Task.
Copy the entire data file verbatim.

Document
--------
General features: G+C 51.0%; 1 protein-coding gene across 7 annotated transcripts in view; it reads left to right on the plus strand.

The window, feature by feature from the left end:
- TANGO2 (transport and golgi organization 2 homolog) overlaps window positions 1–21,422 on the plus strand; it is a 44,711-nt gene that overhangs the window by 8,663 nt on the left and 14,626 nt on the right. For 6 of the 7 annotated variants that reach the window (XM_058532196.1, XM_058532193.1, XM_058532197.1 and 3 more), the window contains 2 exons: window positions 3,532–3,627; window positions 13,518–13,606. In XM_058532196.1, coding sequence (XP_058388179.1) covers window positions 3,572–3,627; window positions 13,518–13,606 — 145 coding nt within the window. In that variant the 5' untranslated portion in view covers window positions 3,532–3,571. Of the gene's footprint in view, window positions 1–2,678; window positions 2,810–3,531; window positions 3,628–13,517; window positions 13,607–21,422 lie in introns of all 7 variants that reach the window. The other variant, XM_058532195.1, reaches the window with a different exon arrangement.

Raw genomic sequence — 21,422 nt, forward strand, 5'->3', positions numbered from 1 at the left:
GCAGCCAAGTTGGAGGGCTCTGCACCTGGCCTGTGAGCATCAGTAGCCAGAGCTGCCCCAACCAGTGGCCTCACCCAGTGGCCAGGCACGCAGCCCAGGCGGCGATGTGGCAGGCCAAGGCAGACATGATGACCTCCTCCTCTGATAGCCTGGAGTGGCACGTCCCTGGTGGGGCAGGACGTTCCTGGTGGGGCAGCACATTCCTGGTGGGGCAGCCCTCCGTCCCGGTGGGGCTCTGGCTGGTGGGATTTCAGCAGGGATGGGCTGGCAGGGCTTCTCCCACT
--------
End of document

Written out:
General features: G+C 51.0%; 1 protein-coding gene across 7 annotated transcripts in view; it reads left to right on the plus strand.

The window, feature by feature from the left end:
- TANGO2 (transport and golgi organization 2 homolog) overlaps window positions 1–21,422 on the plus strand; it is a 44,711-nt gene that overhangs the window by 8,663 nt on the left and 14,626 nt on the right. For 6 of the 7 annotated variants that reach the window (XM_058532196.1, XM_058532193.1, XM_058532197.1 and 3 more), the window contains 2 exons: window positions 3,532–3,627; window positions 13,518–13,606. In XM_058532196.1, coding sequence (XP_058388179.1) covers window positions 3,572–3,627; window positions 13,518–13,606 — 145 coding nt within the window. In that variant the 5' untranslated portion in view covers window positions 3,532–3,571. Of the gene's footprint in view, window positions 1–2,678; window positions 2,810–3,531; window positions 3,628–13,517; window positions 13,607–21,422 lie in introns of all 7 variants that reach the window. The other variant, XM_058532195.1, reaches the window with a different exon arrangement.

Raw genomic sequence — 21,422 nt, forward strand, 5'->3', positions numbered from 1 at the left:
GCAGCCAAGTTGGAGGGCTCTGCACCTGGCCTGTGAGCATCAGTAGCCAGAGCTGCCCCAACCAGTGGCCTCACCCAGTGGCCAGGCACGCAGCCCAGGCGGCGATGTGGCAGGCCAAGGCAGACATGATGACCTCCTCCTCTGATAGCCTGGAGTGGCACGTCCCTGGTGGGGCAGGACGTTCCTGGTGGGGCAGCACATTCCTGGTGGGGCAGCCCTCCGTCCCGGTGGGGCTCTGGCTGGTGGGATTTCAGCAGGGATGGGCTGGCAGGGCTTCTCCCACT